In an accompanying editorial, Dr Factor-Litvak from the Department of Epidemiology in New York, says that this study leaves open two questions. Firstly, what is the role of the early post natal environment and secondly, what is the role of parental obesity? She asks what the implications of the study are, concluding that along with recommended weight gain for overweight and obese women, “interventions should begin before pregnancy”.

The editorial doesn't say what these 'interventions' should be!


Comments

Popular posts from this blog

The lion and the wildebeest

Birds flock, fish school, bees swarm, but social being is more than simply sticking together.  Social groups enable specialisation and a sharing of abilities, and enhances ability, learning and creating new tricks. The more a group works together, the more effective they become as a team.  Chimpanzees learn from each other how to use stones to crack nuts, or sticks to get termites.  All around us we see cooperation and learning in nature.  Nature is inherently creative.  Pulling together becomes a rallying cry during a crisis.  We have heard it throughout the coronavirus pandemic.  "We are all in this together", a mantra that encourages people to adopt a common strategy. In an era of 'self-interest' and 'survival of the fittest,'  and 'selfish gene', we lose sight of the obvious conclusion from the evidence all around us.   Sticking together is more often the better approach.  This is valid for the lion as it is also for the wildebeest.   We don't

Noise pollution puts nature at risk

 "I just want a bit of peace and quiet!" Let's get away from all the hustle and bustle; the sound of endless traffic on the roads, of the trains on the railway, and the planes in the sky; the incessant drone; the noise. We live in a world of man-made noise; screeching, bellowing, on-and-on in an unmelodious cacophony.  This constant background noise has now become a significant health hazard.   With average background levels of 60 decibels, those who live in cities are often exposed to noise over 85 decibels, enough to cause significant hearing loss over time.  It causes stress, high blood pressure, headache and loss of sleep and poor health and well-being.   In nature, noise has content and significance.  From the roar of the lion, the laughing of a hyena,  communication is essential for life; as the warning of danger, for bonding as a group or a pair, finding a mate, or for establishing a position in a hierarchy - chattering works.  Staying in touch is vital to working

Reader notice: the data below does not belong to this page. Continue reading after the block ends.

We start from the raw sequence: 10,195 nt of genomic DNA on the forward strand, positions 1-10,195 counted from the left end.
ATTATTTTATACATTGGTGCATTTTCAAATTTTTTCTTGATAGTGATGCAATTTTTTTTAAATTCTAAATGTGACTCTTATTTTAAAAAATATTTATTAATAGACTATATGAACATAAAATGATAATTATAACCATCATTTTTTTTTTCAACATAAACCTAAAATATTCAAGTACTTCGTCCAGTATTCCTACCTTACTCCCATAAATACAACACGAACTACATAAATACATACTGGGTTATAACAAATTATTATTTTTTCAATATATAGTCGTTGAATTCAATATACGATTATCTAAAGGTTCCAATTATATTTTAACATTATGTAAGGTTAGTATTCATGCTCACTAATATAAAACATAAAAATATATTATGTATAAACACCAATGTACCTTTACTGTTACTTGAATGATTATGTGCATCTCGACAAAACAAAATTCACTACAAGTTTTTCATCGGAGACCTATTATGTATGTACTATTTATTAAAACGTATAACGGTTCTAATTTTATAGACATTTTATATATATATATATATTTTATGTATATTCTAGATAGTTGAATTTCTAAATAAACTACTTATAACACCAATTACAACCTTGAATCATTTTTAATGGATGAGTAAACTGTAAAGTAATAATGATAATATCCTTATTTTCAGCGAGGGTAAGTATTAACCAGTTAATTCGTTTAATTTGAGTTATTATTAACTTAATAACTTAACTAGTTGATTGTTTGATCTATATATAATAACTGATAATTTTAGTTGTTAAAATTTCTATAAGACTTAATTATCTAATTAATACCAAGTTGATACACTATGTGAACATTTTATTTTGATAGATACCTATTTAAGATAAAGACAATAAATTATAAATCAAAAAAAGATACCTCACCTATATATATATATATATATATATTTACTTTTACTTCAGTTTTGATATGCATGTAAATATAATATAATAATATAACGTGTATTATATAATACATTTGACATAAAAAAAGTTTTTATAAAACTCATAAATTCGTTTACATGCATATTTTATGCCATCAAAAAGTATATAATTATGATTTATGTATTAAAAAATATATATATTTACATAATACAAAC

Ian Duncan-Smith says he wants to make those on benefits 'better people'!

By any account, the government's austerity strategy is utilitarian. It justifies its approach by the presumed potential ends. It's objective is to cut the deficit, but it has also adopted another objective which is specifically targeted. It seeks to drive people off benefits and 'back to work'.  The two together are toxic to the poorest in society. Those least able to cope are the most affected by the cuts in benefits and the loss of services. It is the coupling of these two strategic aims that make their policies ethically questionable. For, by combining the two, slashing the value of benefits to make budget savings while also changing the benefits system, the highest burden falls on a specific group, those dependent on benefits. For the greater good of the majority, a minority group, those on benefits, are being sacrificed; sacrificed on the altar of austerity. And they are being sacrificed in part so that others may be spared. Utilitarian ethics considers the ba